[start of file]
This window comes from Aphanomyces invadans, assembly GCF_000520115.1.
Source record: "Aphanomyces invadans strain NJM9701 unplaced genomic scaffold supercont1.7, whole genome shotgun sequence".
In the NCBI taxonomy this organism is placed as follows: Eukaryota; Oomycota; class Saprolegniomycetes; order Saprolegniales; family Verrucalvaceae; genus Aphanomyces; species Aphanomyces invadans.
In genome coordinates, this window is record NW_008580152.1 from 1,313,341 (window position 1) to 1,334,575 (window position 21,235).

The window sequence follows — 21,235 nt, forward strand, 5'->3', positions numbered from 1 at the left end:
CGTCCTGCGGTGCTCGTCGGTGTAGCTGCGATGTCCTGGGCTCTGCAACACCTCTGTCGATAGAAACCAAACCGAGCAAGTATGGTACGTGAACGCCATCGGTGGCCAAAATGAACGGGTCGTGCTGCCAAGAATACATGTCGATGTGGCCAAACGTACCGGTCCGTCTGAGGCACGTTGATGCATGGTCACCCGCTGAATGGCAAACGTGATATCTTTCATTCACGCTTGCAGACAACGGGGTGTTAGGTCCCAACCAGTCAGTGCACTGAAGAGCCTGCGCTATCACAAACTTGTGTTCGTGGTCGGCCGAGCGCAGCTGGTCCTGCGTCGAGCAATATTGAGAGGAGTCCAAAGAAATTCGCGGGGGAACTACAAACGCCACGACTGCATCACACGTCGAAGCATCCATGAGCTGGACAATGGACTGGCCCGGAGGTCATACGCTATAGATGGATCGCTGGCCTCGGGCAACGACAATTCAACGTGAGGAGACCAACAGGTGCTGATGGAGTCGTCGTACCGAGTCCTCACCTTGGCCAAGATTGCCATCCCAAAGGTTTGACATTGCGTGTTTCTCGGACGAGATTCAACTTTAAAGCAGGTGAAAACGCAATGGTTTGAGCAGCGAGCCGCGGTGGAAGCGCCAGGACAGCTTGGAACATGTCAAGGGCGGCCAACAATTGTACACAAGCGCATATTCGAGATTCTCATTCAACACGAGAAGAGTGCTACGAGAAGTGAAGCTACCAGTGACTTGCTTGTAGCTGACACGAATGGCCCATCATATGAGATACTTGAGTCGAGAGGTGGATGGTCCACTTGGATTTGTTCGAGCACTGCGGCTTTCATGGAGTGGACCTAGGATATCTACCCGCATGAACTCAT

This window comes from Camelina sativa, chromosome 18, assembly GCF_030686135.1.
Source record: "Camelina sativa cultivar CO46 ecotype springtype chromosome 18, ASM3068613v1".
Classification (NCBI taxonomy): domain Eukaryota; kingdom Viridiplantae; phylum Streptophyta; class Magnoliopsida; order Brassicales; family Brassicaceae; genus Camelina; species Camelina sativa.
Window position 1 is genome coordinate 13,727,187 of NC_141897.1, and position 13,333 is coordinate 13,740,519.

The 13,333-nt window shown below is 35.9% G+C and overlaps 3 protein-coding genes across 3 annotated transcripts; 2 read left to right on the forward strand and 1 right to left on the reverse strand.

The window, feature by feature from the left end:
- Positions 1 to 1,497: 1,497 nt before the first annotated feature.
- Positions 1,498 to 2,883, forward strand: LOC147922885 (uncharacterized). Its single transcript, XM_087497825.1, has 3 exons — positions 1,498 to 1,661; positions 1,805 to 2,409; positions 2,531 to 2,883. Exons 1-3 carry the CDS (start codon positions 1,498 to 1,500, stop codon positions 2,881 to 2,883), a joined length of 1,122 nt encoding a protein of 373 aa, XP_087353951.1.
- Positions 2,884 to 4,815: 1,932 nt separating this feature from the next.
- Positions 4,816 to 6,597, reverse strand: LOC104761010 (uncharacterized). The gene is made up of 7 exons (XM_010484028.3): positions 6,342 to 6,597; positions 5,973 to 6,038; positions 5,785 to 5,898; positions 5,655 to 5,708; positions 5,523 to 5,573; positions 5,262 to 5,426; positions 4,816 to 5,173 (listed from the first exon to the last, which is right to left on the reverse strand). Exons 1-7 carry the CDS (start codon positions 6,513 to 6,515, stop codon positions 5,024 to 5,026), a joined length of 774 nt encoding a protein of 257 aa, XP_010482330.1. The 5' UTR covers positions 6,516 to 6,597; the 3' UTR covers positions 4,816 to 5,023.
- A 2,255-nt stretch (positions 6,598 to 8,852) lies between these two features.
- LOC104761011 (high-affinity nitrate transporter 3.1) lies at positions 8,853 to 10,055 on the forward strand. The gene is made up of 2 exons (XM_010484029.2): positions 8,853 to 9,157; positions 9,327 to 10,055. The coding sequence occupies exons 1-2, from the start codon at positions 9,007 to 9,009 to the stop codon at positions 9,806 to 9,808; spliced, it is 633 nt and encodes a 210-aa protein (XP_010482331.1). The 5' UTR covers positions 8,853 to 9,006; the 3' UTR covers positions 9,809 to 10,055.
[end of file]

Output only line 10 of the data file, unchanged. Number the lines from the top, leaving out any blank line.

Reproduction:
Window position 1 is genome coordinate 13,727,187 of NC_141897.1, and position 13,333 is coordinate 13,740,519.